Mantra 5.8.2.

2. On that Agni, the devas (in the body of Man) offer seed. From that oblation rises the germ (the etherial man is now coated with a physical body).—352.

Note.—Thus Man called Śraddhā or water of faith, in the fifth oblation becomes Man i.e., endowed with a physical body. The sacrificers are Devas here. They are the true hotās here. The first oblation is made to the Lord as He is in Heaven, the second to the Lord as He is in the Intermediate Region, the third to the Lord as He is in the Higher Regions of the earth, the fourth to the Lord as He is in Man, and the fifth to the Lord as He is in Woman,

Mantra 5.9.1.

1. For this reason is the Water in the fifth oblation called Man. That Jīva, covered by placenta and dwelling in the womb for ten months or as long as necessary, is then born.—353.

[Note.—Apaḥ (Apas)—the waters, the permanent atoms that go with the Jīva when he throws off his bodies at death.]

Mantra 5.9.2.

2. When born, he lives his allotted span of life. When dead, these very Devas carry him up, to the particular Agni, in the same manner (as they had brought him down from it)—(to that Fire) from whom (they brought him) to this plane, where he took birth.—354.

Note.—Going back is in the reverse order—men and women take the physical corpse to the physical fire; etherial corpse is taken to the etherial fire (Saṅkarṣaṇa) by the ether Devas where the etherial corpse is consumed and the astral set free; the astral corpse is taken to the astral Fire Vāsudeva who disintegrates the astral body and sets free the mental, the Mental Devas carry the mental corpse to the Mental Fire Nārāyaṇa who disintegrates the mental body.

Mantra 5.10.1-2.

1-2. Those who know this thus, and those who perform works of faith and hardship (altruistically) in some secluded pleasant place go (after death) to light, from light to day, from day to the light half of the moon, from the light half of the moon to the six months when the sun goes to the north, from the six months when the sun goes to the north to the year, from the year to the sun, from the sun to the moon, from the moon to the lightning. There is the person the servant of God (Manu), he leads them to Brahman. This is the path of the Devas.—355-356.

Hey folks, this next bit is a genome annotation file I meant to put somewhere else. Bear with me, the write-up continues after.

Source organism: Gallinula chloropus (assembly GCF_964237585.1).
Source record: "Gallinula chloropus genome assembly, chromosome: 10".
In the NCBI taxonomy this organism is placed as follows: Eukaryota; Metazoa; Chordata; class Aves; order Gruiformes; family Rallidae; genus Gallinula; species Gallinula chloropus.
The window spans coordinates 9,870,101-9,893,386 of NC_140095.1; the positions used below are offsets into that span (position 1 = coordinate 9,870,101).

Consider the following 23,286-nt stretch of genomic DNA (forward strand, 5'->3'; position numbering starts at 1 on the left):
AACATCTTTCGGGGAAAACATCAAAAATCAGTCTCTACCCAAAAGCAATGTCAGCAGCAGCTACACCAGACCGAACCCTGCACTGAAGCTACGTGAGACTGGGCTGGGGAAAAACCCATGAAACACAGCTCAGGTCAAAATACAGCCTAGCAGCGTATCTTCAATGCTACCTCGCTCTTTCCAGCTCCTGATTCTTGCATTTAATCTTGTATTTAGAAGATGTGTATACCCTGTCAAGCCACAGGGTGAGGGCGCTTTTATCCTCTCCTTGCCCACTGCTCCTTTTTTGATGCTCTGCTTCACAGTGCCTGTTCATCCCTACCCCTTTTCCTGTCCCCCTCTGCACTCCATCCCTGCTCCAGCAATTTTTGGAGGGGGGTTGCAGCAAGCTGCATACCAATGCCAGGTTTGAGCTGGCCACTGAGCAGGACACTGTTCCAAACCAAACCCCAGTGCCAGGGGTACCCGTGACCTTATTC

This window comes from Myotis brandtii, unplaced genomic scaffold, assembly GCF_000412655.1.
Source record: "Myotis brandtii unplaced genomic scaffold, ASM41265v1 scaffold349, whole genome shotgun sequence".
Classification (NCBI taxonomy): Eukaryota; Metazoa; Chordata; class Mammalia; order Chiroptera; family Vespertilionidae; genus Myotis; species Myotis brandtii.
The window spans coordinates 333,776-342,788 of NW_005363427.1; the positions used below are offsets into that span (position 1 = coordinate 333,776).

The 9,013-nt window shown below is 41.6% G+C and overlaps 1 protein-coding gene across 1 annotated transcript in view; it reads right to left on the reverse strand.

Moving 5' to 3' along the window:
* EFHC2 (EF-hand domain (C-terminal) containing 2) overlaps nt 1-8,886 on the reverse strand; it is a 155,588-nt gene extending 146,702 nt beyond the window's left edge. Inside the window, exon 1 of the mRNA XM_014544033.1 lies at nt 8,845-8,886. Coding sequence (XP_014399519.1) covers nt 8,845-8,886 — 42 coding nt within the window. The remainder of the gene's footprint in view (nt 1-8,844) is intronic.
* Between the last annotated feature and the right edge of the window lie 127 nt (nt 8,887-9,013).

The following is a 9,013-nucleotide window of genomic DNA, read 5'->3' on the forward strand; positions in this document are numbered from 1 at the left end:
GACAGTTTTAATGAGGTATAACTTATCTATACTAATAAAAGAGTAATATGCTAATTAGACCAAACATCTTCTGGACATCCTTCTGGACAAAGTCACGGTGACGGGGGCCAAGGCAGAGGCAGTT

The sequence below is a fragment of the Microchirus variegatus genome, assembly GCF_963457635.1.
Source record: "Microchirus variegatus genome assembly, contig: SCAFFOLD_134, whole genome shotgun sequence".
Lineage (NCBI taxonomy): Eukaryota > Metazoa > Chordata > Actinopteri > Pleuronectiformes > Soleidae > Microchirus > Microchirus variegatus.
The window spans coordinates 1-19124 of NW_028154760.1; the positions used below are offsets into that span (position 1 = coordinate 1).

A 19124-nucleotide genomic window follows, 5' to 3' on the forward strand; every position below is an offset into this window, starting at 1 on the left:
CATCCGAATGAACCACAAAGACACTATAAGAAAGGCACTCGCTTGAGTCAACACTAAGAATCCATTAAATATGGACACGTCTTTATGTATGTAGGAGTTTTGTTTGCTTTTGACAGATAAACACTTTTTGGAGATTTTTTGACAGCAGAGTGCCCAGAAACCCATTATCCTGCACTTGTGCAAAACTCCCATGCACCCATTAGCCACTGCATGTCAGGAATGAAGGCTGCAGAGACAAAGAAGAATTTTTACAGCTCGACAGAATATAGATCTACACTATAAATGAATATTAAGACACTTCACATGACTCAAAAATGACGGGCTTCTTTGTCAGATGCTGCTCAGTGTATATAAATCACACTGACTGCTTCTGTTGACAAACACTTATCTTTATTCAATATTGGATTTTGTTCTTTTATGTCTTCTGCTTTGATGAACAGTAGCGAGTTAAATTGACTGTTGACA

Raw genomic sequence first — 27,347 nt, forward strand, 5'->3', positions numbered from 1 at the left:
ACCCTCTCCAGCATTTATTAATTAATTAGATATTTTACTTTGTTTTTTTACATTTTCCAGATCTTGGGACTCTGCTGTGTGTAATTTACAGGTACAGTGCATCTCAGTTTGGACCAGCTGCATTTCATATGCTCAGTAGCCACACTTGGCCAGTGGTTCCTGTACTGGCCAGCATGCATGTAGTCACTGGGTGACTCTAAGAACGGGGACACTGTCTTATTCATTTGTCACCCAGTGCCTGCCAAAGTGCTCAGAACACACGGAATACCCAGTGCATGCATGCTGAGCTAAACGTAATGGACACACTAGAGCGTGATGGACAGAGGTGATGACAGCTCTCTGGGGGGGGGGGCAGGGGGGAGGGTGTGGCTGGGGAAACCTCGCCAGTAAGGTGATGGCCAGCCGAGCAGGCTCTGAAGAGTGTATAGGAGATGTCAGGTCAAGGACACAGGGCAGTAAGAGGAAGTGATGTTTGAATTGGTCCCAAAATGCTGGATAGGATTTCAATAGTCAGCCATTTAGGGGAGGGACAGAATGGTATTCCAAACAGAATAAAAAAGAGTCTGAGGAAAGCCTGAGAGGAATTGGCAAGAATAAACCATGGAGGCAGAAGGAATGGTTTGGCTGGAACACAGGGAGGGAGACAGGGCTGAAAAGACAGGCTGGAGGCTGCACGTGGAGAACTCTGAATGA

[Note.—Now an answer is being given to the first and third questions. “Tat”—therefore; because the performance of all Kāmya Karmas (self-regarding acts), lead to repeated births and deaths: one should become disgusted with such Karmas....]

[Note.—Ye—who (have become indifferent, Virakta).]

[Note.—Ittham—thus, this secret of the Five Fires, and the Jīvas being born through them. The five aspects of the Lord.]

[Note.—Upāsate—follow, practise: namely those who are great in wisdom and those who are great in unselfish works (tapas and śraddha).]

[Note.—Arciṣaḥ (Arcis)—from light. The rest of the words up to the end of mantra 2, ending with “Devayānaḥ panthāḥ” are the same as in Adhyāya Fourth, Khaṇḍa Fifteenth, mantra 5.]

Mantra 5.10.3.

3. But they who live in a village, and practise sacrifices, works of public utility, alms, etc., they go to the lord of smoke, from the smoke-lord to the night-lord, from the night-lord to the lord of the dark-fortnight, from the lord of the dark-fortnight to the lord of the six months when the sun moves southerly. But they do not reach the yearlord.—357.

Mantra 5.10.4.

4. From tire Lord of the southern months, he goes to the world of the Pitṛs, from the world of the Pitṛs to the world of Vināyaka (the lord of fourth dimension), from Vināyaka to the moon. That moon is verily the sparkling Soma (elixir). That is the food of the Devas: the Devas eat that.—358.

Note.—The Moon world is the place where the Devas drink the ambrosia, and the Soul that reaches the Lunar World drinks Soma in the company of the gods.

Mantra 5.10.5.

5. Having dwelt there, till the finish, they return again by that very way by which they had gone up. (Or from the moon) to the Vināyakaloka from the Vināyakaloka to the world of Vāyu, from the Vāyu-loka to the world of smoke, from the smoke world, they enter the mist.—359.

Note.—The return from the Moon is either by the same path by which one had ascended. Or by a different path altogether. The alternative path is mentioned in order to produce disgust with the Moon-World. It is not like the Svarga, from which the descent is by the same path as the ascent. This alternative path of descent from the moon is beset with difficulties, as will appear later on; and so Moon ought not to be the goal of any wise person. The Kāmya Karmas must be renounced, and all one’s works must be altruistic—duty performed for duty’s sake, and performed well.

Mantra 5.10.6.

6. Having been in the mist, he enters the cloud, having been in the cloud, he enters the rain (and falls down). Then he is born as a rice or barley, herbs or trees, sesamum or beans, etc. From this point there is constant (tantalising) rise and fall. For whoever eats the food and begets offspring, (the Jīva) is there in that food and that seed.—360.

Note.—The Jīva does not become rice or barley, etc., but is a co-tenant with the Jīvas of rice etc. It is an unconscious dwelling in rice etc.

Mantra 5.10.7.

7. Of these, whose conduct here has been good, will quickly attain some good birth, the birth of a Brāhmaṇa, or a Kṣatriya, or a Vaiśya. But those whose conduct here has been evil, will quickly attain an evil birth, the birth of a dog, or a hog or a Caṇḍāla.—361.